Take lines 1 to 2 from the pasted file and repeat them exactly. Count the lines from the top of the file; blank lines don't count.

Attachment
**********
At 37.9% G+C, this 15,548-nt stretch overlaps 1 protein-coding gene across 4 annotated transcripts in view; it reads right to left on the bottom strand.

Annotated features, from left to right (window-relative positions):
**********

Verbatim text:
At 37.9% G+C, this 15,548-nt stretch overlaps 1 protein-coding gene across 4 annotated transcripts in view; it reads right to left on the bottom strand.

Annotated features, from left to right (window-relative positions):